Cambridge Historical Reader: Primary - Cambridge Press

Queen Philippa and the Brave Men of Calais

Just about the time when "the Good king Robert" lay dying, a famous young king, known as Edward III, began to reign over England. He gave up the idea of trying to conquer Scotland, and claimed the kingdom of France, which was a much larger and richer country.

So he took an army across the English Channel, and beat the French in the famous battle of Crecy. He then led his men towards the town of Calais, which is only about twenty miles from our own port of Dover. Calais was a very strong place, having thick walls and a deep ditch round it.

The king had little wooden huts made for his soldiers, stretching all the way round Calais; and, in front of the harbour, he placed ships full of armed men. Thus, you see, no one could pass through to help the men of Calais, or take food to them.

The king of France came with a large army to try to save the town; but a great marsh lay between him and the English. His troops could not cross this, and so the poor people in the town began to lose all hope of being saved from the enemy.

Nearly a year passed, and many of the people of Calais died of hunger. They had eaten the horses, the dogs, the cats and even the rats and mice. But now these were gone, and there was nothing left for them but to give up their town to the English.

Battle of Crecy


So, with hearts full of sorrow, they pulled down their own flag from the wall of the town, and put up the banner of England instead. When king Edward saw this, he sent his brave knight, Sir Walter Manny, who spoke over the wall to the governor of the town. The governor asked that the people of Calais might go free, if they gave up their town to the English.

But Edward was very angry and said he would put all the people to death, unČless six of the chief men came out to him, with ropes round their necks, bare-headed and with bare feet. In their hands they were to bring the keys of the town, and give up their own lives that the rest of the people might be spared.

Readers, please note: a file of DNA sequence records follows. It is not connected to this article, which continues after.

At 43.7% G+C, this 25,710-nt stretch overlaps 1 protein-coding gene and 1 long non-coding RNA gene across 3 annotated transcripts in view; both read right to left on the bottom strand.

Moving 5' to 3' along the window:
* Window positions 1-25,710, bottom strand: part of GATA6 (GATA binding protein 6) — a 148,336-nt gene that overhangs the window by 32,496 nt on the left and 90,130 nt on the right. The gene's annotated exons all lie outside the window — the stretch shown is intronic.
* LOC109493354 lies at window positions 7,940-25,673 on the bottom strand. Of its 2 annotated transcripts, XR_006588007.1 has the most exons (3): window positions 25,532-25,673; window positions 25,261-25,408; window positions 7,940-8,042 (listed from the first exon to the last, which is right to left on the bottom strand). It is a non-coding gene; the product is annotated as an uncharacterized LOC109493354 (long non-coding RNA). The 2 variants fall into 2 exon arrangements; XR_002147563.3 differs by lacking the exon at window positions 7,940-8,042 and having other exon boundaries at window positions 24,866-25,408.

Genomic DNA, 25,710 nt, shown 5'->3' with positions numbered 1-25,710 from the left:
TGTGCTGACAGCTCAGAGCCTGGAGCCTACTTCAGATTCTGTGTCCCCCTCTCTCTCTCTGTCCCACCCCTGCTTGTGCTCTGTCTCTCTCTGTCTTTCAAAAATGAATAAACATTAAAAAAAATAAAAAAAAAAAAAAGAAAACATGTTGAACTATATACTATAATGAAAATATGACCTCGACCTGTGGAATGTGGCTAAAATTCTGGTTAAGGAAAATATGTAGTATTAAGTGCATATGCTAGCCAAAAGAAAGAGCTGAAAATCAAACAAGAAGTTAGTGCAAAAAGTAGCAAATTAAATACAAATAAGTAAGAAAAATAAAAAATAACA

When the governor heard this, he called a meeting of the townsmen in the market place. He then, amid loud weeping and cries of distress, gave them the stern message of the English king.

At last, one of the richest men stepped forward, and said, "I will give my life as a ransom for the rest." When he had spoken, five others promised to do likewise. So these six noble men, clad in nothing but their night-shirts, and with ropes round their necks, set out for the English camp.

Edward III


When they reached king Edward's tent, they handed him the keys of the gates, and fell on their knees, praying for mercy. But the king looked sternly at them, and ordered them to be at once put to death. Then many of his brave knights, with Sir Walter Manny at their head, pleaded for the lives of these brave men; but Edward's only reply was, "Let the headsman be summoned."

At this trying moment, good queen Philippa fell at her husband's feet. "Gentle sire," said she, "I have crossed the sea, in great danger, to bring you good news. For our dear Lord's sake, spare the lives of these brave men."

The king, looking at her tenderly, said, "Ah! dame, I wish you had not been here. But I cannot refuse you anything, so take these men away, and do with them just as you please."

You may be sure that the good queen was delighted. She led the six brave men to her own tent, clothed them and gave them a good meal. Then, with rich presents in their hands, they returned to their homes, to tell the happy tidings to their friends and neighbours.